So, this is what the tea house looked like inside when it was finished:
It has an open area at the front with a hearth and kettle (the Japanese blacksmith made the hook for this and it is very beautiful), and a raised area at the back with tatami mats which were also made on-site and I will post more about them in the future. There is tracking for sliding doors front and back and I guess these will be added later along with the roof, which I think will be made of wooden shingles.
It was made in a similar way to the European building; each piece is cut to shape and each joint is tested individually before it is all finally put together, so the final construction happens amazingly quickly. Here's how it happened with a little additional explanation from the scale model that they used to guide their work. Firstly the base frame was constructed and the rear half boarded out:
Then the three main upright frames were put together; the one in the centre marked in red has a lovely carved frieze, shown below stacked on the ground with the other two. I will post more about the Japanese wood carver later.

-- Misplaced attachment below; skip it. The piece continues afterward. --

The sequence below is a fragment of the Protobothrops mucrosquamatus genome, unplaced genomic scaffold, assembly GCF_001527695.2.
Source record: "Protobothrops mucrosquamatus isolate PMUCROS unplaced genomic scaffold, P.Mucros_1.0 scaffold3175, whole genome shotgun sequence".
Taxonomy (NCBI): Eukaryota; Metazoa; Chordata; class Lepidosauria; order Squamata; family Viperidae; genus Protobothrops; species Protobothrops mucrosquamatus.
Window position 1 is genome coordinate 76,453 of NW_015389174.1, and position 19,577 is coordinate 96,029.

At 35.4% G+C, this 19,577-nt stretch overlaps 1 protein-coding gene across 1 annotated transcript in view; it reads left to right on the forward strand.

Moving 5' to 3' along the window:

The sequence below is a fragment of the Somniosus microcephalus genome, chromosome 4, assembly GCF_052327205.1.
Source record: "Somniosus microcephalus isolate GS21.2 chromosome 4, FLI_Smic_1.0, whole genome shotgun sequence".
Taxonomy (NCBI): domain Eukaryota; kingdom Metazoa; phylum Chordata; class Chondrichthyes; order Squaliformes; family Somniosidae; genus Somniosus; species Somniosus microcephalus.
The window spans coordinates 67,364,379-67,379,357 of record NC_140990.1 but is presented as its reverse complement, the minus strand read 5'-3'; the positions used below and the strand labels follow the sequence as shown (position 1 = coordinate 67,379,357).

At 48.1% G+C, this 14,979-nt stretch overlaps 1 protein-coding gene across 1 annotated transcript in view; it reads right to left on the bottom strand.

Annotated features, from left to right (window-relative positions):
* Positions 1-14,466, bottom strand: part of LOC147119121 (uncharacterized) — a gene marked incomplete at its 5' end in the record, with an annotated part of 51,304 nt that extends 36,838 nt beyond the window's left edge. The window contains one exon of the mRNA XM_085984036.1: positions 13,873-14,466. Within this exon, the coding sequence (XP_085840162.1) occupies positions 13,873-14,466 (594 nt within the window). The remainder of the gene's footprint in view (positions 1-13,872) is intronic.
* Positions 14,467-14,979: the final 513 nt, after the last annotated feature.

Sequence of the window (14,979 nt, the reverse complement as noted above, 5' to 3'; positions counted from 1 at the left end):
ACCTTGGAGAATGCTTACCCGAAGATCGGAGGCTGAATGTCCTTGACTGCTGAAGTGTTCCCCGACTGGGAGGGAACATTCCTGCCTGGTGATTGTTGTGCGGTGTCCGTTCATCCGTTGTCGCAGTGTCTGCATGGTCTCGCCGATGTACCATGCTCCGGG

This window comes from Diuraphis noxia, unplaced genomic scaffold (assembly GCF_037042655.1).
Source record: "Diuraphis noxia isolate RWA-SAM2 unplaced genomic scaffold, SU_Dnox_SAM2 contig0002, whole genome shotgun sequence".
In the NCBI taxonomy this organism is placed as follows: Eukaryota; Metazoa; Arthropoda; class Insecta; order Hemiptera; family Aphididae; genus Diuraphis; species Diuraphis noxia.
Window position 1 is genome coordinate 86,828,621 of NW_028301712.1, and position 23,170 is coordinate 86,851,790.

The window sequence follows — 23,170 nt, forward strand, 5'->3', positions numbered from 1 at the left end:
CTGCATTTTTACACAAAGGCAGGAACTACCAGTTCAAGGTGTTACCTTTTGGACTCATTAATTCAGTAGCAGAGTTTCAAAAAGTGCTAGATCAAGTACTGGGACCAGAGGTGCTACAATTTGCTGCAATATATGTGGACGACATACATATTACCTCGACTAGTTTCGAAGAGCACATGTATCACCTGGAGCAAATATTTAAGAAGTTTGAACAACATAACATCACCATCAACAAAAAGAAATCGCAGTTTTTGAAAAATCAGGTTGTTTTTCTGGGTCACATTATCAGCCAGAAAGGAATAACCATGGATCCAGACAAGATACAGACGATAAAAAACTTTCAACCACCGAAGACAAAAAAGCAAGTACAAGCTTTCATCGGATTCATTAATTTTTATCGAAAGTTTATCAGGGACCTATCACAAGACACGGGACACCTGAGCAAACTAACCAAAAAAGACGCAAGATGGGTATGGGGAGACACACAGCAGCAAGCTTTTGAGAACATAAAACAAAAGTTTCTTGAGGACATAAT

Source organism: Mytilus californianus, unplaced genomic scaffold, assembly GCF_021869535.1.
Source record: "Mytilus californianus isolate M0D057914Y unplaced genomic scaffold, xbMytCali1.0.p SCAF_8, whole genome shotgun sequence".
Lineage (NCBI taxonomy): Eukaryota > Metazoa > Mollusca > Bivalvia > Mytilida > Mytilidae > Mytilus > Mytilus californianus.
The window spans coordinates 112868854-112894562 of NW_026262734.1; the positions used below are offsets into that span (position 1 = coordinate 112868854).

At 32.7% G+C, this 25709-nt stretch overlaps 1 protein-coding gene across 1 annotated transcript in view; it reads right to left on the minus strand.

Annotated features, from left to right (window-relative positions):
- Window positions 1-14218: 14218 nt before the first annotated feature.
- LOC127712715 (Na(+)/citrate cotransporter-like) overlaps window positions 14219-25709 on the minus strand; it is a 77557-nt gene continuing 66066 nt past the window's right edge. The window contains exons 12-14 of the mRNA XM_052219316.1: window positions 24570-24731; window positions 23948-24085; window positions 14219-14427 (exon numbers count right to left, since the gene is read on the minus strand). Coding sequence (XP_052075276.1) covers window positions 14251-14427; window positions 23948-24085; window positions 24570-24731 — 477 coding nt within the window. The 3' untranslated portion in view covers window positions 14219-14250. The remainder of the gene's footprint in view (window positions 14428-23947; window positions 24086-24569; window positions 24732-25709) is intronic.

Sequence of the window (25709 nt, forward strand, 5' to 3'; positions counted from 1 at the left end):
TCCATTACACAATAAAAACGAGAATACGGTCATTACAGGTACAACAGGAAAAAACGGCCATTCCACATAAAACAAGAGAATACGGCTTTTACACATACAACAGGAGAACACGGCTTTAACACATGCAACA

The side panels had been made in advance; hand sawn planks nailed to cross-laths using beautiful nails made by the Japanese blacksmith, and they were slotted into rebates cut into the uprights as the main body of the tea house was put together. Here you can see the first upright frame in place and the first side panels being slotted in (In the model the wall closest to the camera has been left out so you can see inside!)
... and here is the final frame at the rear of the building being put into place:
Then the roof is built, starting with three cross-beams that tie the side panels in place. The Japanese are meticulous about keeping the site tidy and in the foreground of this picture you can see one of the carpenters with a lovely wooden rake used for clearing away the wood shavings:
Then the first tier of the roof with two beams front and back, and a frame to hold the central beams:
... and then the top tier of the roof, with a little persuasion(!):
Finally, there were various inside fittings to be done; the long bars that secured the side walls, held in place by wedges, and the fittings to hold the tatami mats and take sliding doors either side: